I've come to learn that there's a certain cache if you're a Japanese restaurant on Minden Row/Avenue including the exclusive "K" restaurant which I've only lunched at. With less than an hour to spare on a Friday night, I still tried my luck for a reservation - I have this fetish for having people laugh or sneer at me. Tomi was the second number I dialed and was lucky enough to get the last 3 seats.
I was told I have to settle for sitting at the open kitchen. I said in retort: "Isn't that the idea?" and she tried to explain to me that it's really an "open-kitchen" .. yada yada yada. Well, I wasn't paying much attention already, trying to pack up office before the weekend and racing out to meet the dining companions. I only realized when I got to the restaurant that it is really just sitting by a totally functional and quite the opposite of what one might find at the L'Atelier in Central.
Poring through the menu back and forth, we still settled with the first set dinner (akin to a Kaiseki), and were hopeful of a decent meal. Although service was a little abrupt, we did get served promptly and had our teas refilled now and then. No small talk, no pushy sales.
|Steamed Japanese Hairy Crab or Kegani|
First up: steamed hairy crab. Yes, it is as simple as it sounds. But simply done means you can savor the natural sea sweetness of the crustacean. Served with a crab vinegar laced with crushed ginger, this is simplicity at its best.
|Consomme of Abalone and Sharks' FIn topped with Uni|
This came together a lot better than it looked. The consistency of the consomme was thicker than usual, which I'm not really a fan of, but the good news is that it was less gooey than the run-of-the-mill Chinese sharks' fin soup. Both the abalone and fin were of passable quality and the Uni and vegetables over the top when stirred into the hot soup, made for a fragrance and taste that was uniquely oceanic in the face of a fresh breeze.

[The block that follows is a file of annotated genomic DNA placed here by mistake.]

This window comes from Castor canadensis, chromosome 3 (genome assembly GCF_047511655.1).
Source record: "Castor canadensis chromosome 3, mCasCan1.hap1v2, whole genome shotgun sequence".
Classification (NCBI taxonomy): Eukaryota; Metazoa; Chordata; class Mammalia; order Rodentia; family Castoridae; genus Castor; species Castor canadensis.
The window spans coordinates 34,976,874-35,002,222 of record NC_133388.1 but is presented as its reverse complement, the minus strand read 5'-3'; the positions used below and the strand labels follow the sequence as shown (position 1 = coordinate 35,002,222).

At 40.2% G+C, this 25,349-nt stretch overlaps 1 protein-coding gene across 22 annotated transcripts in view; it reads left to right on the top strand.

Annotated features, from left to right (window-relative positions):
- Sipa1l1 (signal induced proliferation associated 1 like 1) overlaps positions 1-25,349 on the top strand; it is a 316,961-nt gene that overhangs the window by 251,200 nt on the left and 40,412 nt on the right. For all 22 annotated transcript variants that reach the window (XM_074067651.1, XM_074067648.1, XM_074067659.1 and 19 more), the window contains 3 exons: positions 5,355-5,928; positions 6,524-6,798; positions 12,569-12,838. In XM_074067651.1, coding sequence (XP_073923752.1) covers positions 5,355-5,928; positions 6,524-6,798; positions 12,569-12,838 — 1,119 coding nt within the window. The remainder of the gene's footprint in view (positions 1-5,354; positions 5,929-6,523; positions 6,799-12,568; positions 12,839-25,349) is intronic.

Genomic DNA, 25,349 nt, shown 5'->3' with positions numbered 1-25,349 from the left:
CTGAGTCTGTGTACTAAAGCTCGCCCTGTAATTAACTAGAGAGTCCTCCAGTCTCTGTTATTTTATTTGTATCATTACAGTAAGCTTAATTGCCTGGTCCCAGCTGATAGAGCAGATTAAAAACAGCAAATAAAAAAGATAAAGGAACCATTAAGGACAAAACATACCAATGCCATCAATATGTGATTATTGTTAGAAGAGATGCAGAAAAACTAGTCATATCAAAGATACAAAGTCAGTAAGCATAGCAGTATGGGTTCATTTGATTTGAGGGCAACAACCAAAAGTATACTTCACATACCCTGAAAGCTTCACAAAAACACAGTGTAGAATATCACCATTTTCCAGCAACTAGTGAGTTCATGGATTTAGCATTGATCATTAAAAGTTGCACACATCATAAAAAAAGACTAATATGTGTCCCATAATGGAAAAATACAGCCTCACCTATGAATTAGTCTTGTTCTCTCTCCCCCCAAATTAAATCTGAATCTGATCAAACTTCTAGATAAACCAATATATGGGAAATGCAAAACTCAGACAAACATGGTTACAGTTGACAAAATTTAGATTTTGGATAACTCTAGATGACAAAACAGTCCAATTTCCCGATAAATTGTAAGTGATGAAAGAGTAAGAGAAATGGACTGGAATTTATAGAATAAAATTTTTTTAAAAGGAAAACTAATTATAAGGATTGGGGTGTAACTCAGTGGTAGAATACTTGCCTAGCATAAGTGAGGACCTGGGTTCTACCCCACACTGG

|Assorted Sashimi - Akagai, Ebi, Shima Aji, Tai, Maguro, Ika and Vinegared Mackeral|
A decent choice of Sashimi, and while you cannot expect top-notch quality, they were fresh and there was enough variety to actually make this a more substantial course than expected.
|Grilled US beef|
Unfortunately, this was in my book, the worst course. The beef was way too chewy for me, and way too much effort to finish. A real pity since the taste wasn't half bad. If only they used a cut that was easier on the molars.
This was tasty and the abalone was well steamed to be firm but not rubbery, and tasty from the infusion of soy. Nothing overly special but enjoyable, especially after all the work I had to do with the preceding beef.
|Oyster in a half shell|
We found it odd that we went back to cold food after several courses of hot food. Perhaps the limited kitchen was a factor, perhaps the young chefs forgot, perhaps, perhaps, perhaps.. but it was a decent oyster served chilled to my liking and really, perhaps, a nice way to "freshen" the palate before the grand finale.
|Kamameshi with Uni and Salmon roe|
I really liked the mini Kamameshi topped with Uni and Salmon roe. Allowed to warm with the lid on, the steam wilted the roe and sea urchin without cooking them, allowing the 2 distinct flavours to seep into the rice. The result: a burst of the deep sea on your palate as you chew into each mouthful of rice. Only complaint: the rice wasn't allowed to sit long enough for the sides to get crispy.
|Japanese glutinous rice dumpling with Azuki red bean paste|
Dessert was a traditional glutinous rice dumpling akin to a "mochi". They used pretty good quality flour and the dumpling doesn't overly stick to your upper palate as you try to work your way through it. And of course, the only type of red bean paste I enjoy, made from Azuki red beans, smooth and not a trace of "sand" in this healthy dessert, and an uncloying way to end.
It's not Wagyu Kaiseki Den - this is the casual version, but for the price, it's fairly good value.
Tsim Sha Tsui